During a recent long weekend in Gettysburg, PA , I decided it was time to read The Killer Angels by Michael Shaara. Dave and I have now been to Gettysburg on long weekend trips every year for the past four years. Two of those years during Thanksgiving weekend, one in February and one at the end of June, close to the timing of the actual battle which took place July 1, 2, and 3, 1863. The first time we went together as a couple to Gettysburg was also the first time I was ever there.
Dave had been to Gettysburg often through the years. He participated for a number of years as a civil war reenactor with the 15th New Jersey Volunteer Infantry, as well as being an extra in the movie “Gettysburg” which was based on the novel The Killer Angels.
What’s in a title? Michael Shaara’s title evokes a memory from Lieutenant Colonel Joshua Chamberlain of the 20th Maine, whose regiment fought brilliantly during the second day of the Gettysburg battle protecting the Union line at Little Round Top. Chamberlain remembers a speech from Hamlet in which Hamlet states that man is “in action how like an angel!” Chamberlain’s father, when he heard this says that “if man is an angel, he’s most definitely a ‘murderin’ angel”. This comes directly from a speech that Chamberlain gave after the war called “Man: The Killer Angel”.
This was so true during those three days in 1863 where over 50,000 casualties were reported. This is where President Abraham Lincoln would give his famous Gettysburg Address on November 19, 1863 in dedication of the Soldiers National Cemetery in Gettysburg where most of those that died on the battlefield those days at the end of June 1863 are buried.
Gettysburg National Military Park is a very somber place. The Visitors Center at the National Park includes a museum and a Cyclorama of Pickett’s Charge, which occurred on the last day of the battle. These two attractions are not to be missed and provide a nice overview of not only the battle that took place here, but of the Civil War itself. It is worth spending at the very least a full day at the battlefield and a weekend is even better.
Walking the battlefield is peaceful now, but it does stir in one grief over the loss of life, a memory of a time we should not forget about and awe over what a beautiful place Gettysburg really is.
We always seem to want to travel far to see new sights and experiences and forget what is in our own backyards. My Husband and I have lived all our lives in and around New York City (in the City’s own backyard, New Jersey), but I have yet to see the view from the Empire State Building or the Statute of Liberty. This is a real shame.
One of our Backyard treasurers is the Morristown National Historical Park. This National Park not only encompasses the City/Town of Morristown but nearby Jockey Hollow as well. The picture above is of the Ford Mansion in Morristown, which was George Washington’s headquarters from December 1779 to June 1780.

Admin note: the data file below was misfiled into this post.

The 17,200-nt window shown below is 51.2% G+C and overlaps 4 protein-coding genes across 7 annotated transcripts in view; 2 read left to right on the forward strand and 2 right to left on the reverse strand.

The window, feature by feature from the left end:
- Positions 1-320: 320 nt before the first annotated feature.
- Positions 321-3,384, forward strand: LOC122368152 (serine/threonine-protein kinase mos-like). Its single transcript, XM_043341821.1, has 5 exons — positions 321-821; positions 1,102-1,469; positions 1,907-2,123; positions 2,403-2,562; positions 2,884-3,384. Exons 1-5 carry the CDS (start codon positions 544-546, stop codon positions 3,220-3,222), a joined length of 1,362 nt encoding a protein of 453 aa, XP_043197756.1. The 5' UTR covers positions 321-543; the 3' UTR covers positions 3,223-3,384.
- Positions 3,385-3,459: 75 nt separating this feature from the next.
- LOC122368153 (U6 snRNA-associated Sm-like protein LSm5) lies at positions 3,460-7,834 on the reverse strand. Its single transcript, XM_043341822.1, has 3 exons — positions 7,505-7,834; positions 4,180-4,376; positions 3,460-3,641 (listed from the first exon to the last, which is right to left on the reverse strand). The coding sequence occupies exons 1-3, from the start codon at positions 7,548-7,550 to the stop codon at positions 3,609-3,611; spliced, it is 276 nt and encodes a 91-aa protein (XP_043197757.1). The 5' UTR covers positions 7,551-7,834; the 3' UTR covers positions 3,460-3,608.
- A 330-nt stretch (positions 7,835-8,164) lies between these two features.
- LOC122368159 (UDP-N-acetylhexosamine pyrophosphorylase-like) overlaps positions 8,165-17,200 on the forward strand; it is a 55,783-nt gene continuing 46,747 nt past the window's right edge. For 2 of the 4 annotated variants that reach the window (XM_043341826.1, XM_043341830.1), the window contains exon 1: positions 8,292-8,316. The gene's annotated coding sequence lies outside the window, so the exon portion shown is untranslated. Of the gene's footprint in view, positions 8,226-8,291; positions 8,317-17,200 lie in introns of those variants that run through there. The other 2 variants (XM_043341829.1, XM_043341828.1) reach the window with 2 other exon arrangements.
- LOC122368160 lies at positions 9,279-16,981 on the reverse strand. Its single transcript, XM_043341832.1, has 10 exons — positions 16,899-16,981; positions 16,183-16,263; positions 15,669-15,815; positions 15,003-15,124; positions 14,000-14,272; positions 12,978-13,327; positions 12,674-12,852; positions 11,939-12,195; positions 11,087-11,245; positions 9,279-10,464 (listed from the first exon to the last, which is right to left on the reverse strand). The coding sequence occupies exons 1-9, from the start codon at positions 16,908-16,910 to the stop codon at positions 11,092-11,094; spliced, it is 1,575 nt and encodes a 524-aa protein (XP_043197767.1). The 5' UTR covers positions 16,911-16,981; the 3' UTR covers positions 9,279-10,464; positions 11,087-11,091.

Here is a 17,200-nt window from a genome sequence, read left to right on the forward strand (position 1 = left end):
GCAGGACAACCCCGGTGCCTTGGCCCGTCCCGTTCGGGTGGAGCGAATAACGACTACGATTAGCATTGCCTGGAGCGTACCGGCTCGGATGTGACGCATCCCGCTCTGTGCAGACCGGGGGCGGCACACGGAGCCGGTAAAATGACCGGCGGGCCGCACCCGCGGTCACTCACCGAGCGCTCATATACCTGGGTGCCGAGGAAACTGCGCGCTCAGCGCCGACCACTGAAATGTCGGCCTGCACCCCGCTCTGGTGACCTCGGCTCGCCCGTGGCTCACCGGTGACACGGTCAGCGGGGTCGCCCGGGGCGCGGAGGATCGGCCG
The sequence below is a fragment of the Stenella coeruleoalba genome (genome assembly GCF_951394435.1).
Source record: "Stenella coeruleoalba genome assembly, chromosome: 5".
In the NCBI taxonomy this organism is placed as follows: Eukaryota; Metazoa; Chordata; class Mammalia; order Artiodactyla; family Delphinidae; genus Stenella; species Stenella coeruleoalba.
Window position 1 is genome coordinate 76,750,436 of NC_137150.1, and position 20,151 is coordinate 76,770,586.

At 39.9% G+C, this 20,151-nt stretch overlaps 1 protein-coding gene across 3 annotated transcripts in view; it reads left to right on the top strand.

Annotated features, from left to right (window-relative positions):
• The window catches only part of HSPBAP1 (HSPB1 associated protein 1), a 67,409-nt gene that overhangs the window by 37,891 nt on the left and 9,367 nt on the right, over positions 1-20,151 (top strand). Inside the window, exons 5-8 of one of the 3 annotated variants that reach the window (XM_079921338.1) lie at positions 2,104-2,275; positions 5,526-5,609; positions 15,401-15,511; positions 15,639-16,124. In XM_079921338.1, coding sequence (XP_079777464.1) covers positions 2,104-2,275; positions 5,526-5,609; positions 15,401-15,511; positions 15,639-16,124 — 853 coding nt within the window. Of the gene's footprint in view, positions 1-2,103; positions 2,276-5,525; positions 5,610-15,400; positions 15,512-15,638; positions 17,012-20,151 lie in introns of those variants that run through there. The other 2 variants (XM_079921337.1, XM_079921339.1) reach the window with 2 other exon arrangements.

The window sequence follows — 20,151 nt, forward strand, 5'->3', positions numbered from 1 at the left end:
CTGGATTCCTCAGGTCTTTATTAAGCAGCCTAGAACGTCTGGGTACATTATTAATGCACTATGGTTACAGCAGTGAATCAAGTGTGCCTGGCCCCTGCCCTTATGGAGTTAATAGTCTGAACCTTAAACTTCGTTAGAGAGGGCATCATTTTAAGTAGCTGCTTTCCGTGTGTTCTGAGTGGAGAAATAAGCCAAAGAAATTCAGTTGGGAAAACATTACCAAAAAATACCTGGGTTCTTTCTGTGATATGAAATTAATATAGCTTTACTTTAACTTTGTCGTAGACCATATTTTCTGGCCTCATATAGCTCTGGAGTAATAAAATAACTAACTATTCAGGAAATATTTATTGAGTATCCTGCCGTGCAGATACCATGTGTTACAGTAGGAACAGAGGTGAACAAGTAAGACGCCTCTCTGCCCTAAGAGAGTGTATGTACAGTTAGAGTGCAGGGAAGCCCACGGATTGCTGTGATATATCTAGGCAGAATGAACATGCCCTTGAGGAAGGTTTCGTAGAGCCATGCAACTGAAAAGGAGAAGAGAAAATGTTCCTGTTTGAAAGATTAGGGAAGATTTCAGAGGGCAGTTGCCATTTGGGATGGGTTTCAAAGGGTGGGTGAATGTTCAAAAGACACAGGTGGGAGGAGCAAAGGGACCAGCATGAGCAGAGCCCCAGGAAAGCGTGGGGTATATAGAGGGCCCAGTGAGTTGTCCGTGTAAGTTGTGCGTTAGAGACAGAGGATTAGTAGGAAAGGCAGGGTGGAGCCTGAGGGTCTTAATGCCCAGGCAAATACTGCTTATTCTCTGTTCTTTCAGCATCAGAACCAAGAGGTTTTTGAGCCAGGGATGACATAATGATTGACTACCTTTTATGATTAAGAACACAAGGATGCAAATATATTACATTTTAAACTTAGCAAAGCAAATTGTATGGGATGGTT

While Washington headquartered here in Morristown, nearby his troops were encamped at Jockey Hollow. The picture below is of the Wick House which is in Jockey Hollow and was where General Arthur St. Clair made his headquarters during that very cold and very snowy winter. (The Photographer, Dave, is in this picture as well – a nice selfie).
There are many nice hiking trails in the park as well as a one way park road which leads you through the main encampment area. Close by to Jockey Hollow also lies the New Jersey Brigade Encampment Site where another 900 soldiers arrived during that winter. At the New Jersey Brigade site one can find The Cross Estate Gardens. At one time the house on this property was known as the Hardscrabble House – not really sure why, but the owners wife, Julia Newbold Cross was a member of the Royal Horticultural Society. The gardens here include a formal perennial garden, native plant garden, pergola covered by wisteria (as seen below at sunset) and a pathway of mountain laurel.
The original owners of this estate Mr. and Mrs. John Bensel, who was a civil engineer, and built the water tower below. This supplied them with water and suitable pressure for the plumbing system in the house.
Remember to look in your own backyard from time to time to see the treasures you can find.
In addition to visiting Saratoga Battlefield a few weeks ago, Dave and I also enjoyed a stop at the Home of Franklin D. Roosevelt. This 110 acre estate that sits on the Western banks of the Hudson River in Hyde Park, was purchased by FDR’s father, James, in 1867. Franklin himself was born in this house in 1882.
The estate, Springwood, was opened to the public one year after Roosevelt’s death in April of 1946. The contents of the home are exactly as Franklin left them upon his death. One of the few homes I can remember visiting where the interior pieces are authentic not only to the time period of the owners life there, but are the actual furnishings of the owner, in this case FDR and his family.